It is difficult to know where to begin, but essentially we are seeing some of the most marginalised and disadvantaged people in our society being ‘re-branded’ as an investment opportunity for ‘high-net individuals’ and ‘venture capitalists’ with the services required to help these people being re-defined as a marketplace where canny investors can make a tidy profit out of other people’s misery. This does not make any sense to me at all, no matter how much I think about it, especially when it is carried out under the banner of ‘social justice’.


Stan Cohen highlighted in his classic 1972 book Folk Devils and Moral Panics that it was possible to exploit ‘deviancy’ for a number of purposes – religious, political, commercial etc and that disadvantaged groups were often “preyed upon” in various ways, some more subtle than others.. He references Lemert who noted the socioeconomic symbiosis between criminal and non-criminal groups” which refers to the direct or indirect profit derived from crime by persons such as bankers, criminal lawyers, corrupt policemen, court officials and lawyers” which seems very appropriate for this situation.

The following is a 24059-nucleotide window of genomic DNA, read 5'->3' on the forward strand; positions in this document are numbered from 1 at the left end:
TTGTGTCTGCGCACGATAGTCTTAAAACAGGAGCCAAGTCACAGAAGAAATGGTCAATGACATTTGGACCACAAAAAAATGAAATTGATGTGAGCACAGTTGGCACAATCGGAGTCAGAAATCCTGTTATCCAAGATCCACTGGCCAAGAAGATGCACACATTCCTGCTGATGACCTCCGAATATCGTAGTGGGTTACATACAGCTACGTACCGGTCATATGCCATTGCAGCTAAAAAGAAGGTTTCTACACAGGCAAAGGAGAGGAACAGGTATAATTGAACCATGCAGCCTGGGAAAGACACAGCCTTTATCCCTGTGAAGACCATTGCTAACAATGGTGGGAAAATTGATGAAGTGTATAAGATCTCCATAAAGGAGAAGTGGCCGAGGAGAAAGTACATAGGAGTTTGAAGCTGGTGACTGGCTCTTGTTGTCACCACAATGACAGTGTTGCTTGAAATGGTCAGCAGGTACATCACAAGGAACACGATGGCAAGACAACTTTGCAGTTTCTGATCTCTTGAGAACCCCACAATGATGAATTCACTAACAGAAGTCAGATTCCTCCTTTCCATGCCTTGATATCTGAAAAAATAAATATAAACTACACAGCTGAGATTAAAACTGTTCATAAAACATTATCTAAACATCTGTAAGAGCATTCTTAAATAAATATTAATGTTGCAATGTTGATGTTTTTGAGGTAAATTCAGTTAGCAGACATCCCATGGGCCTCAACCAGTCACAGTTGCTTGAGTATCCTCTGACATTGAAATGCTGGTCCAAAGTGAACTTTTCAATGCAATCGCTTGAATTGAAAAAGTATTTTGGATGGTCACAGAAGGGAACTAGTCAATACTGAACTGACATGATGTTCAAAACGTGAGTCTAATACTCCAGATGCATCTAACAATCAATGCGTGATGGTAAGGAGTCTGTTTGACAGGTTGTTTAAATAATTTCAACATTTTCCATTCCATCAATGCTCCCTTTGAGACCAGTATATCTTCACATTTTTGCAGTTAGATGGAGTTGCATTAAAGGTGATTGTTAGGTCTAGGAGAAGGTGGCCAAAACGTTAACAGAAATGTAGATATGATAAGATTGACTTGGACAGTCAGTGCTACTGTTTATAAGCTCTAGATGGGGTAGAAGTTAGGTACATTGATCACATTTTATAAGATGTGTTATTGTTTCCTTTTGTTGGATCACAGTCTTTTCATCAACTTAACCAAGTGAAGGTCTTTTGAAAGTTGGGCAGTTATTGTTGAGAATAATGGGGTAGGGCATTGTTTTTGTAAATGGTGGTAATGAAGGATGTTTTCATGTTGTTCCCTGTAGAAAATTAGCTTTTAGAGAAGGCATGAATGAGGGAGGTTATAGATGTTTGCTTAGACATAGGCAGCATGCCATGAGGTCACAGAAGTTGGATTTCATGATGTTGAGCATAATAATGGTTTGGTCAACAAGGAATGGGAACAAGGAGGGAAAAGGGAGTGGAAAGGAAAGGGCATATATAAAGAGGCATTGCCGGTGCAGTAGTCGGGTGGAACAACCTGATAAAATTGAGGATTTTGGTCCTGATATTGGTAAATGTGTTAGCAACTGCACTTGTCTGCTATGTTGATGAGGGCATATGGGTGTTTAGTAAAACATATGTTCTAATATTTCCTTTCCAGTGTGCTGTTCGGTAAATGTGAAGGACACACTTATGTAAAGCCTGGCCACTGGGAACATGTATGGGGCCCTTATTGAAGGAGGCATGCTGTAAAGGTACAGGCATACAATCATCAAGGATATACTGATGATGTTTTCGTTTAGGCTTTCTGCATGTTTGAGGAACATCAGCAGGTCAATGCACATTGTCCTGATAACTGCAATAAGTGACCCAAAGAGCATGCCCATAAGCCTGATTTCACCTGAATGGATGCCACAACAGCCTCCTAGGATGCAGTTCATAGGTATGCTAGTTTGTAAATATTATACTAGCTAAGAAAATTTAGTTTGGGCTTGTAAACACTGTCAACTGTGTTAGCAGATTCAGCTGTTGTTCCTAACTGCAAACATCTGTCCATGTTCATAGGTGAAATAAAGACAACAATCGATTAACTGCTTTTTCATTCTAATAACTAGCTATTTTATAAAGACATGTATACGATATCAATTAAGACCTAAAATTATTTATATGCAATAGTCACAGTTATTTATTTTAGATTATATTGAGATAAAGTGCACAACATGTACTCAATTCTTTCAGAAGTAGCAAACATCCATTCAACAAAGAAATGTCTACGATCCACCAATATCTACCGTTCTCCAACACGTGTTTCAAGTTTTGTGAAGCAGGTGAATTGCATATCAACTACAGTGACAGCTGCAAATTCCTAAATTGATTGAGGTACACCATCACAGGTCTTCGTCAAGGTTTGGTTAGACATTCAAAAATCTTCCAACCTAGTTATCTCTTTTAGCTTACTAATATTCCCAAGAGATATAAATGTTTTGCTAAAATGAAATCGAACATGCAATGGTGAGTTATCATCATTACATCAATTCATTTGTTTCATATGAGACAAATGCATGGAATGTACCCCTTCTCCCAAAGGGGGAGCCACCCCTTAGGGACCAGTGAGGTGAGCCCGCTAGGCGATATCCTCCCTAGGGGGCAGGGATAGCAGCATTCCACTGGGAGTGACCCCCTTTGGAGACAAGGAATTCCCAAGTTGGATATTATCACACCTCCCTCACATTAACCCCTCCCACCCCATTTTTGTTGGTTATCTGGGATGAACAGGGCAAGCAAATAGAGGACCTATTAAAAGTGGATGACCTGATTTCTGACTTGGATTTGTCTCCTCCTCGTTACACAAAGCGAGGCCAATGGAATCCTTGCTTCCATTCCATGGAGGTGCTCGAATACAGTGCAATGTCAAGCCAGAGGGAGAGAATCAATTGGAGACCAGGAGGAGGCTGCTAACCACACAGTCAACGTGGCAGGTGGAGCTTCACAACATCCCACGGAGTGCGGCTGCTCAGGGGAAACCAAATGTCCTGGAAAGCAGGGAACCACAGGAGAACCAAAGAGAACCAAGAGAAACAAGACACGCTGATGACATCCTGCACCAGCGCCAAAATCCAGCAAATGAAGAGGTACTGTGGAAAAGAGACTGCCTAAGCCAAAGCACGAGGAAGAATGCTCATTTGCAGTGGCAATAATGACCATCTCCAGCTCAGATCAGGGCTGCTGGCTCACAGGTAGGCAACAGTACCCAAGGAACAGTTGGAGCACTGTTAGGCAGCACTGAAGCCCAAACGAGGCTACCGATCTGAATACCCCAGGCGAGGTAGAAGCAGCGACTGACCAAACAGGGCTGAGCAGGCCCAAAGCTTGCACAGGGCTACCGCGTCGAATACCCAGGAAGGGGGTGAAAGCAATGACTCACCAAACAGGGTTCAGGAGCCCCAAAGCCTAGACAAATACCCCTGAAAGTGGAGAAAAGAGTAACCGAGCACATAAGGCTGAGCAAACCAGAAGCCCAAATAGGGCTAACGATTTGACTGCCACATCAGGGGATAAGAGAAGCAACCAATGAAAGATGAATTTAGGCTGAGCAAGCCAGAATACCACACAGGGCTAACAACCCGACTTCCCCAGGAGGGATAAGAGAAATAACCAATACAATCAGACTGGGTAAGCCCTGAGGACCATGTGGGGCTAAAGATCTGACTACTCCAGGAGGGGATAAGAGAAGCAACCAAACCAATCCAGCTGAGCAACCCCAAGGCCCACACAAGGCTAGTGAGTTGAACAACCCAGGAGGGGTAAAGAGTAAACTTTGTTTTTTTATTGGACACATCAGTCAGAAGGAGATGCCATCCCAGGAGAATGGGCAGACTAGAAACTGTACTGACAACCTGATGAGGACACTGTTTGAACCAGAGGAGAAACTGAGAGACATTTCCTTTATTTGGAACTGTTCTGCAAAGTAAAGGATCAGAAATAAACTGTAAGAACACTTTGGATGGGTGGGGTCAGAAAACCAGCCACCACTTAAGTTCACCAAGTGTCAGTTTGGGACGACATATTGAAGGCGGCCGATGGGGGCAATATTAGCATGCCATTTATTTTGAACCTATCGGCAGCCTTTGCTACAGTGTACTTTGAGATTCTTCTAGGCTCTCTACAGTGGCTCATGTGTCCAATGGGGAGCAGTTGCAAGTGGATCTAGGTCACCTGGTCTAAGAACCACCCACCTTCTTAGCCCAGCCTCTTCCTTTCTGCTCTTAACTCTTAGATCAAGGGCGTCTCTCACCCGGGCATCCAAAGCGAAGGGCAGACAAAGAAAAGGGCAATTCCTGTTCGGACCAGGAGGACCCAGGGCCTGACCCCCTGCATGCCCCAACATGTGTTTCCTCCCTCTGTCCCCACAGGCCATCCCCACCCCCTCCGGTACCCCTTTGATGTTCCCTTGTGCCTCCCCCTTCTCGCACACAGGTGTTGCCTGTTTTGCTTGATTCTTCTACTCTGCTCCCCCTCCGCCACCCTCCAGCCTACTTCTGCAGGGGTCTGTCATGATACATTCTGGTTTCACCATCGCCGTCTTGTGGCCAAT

Many people will, of course, be aware that Iain Duncan Smith established the Centre for Social Justice to ‘put social justice at the heart of British politics’. The current Director of the CSJ, Christian Guy, recently spoke at Eton about social justice and also posted a picture of himself with some ex-CSJ colleagues on Twitter a couple of weeks ago. The picture is below. Just to remind you, these are the men who have been tasked with putting social justice at the heart of British politics since 2004.


Kind regards,


***I will be exploring the ideological exploitation of the Troubled Families Programme in a paper to be given at the Moral Panics seminar in Cardiff on 22 November 2013, which I will post here shortly afterwards.

‘Moral panics and the state’ seminar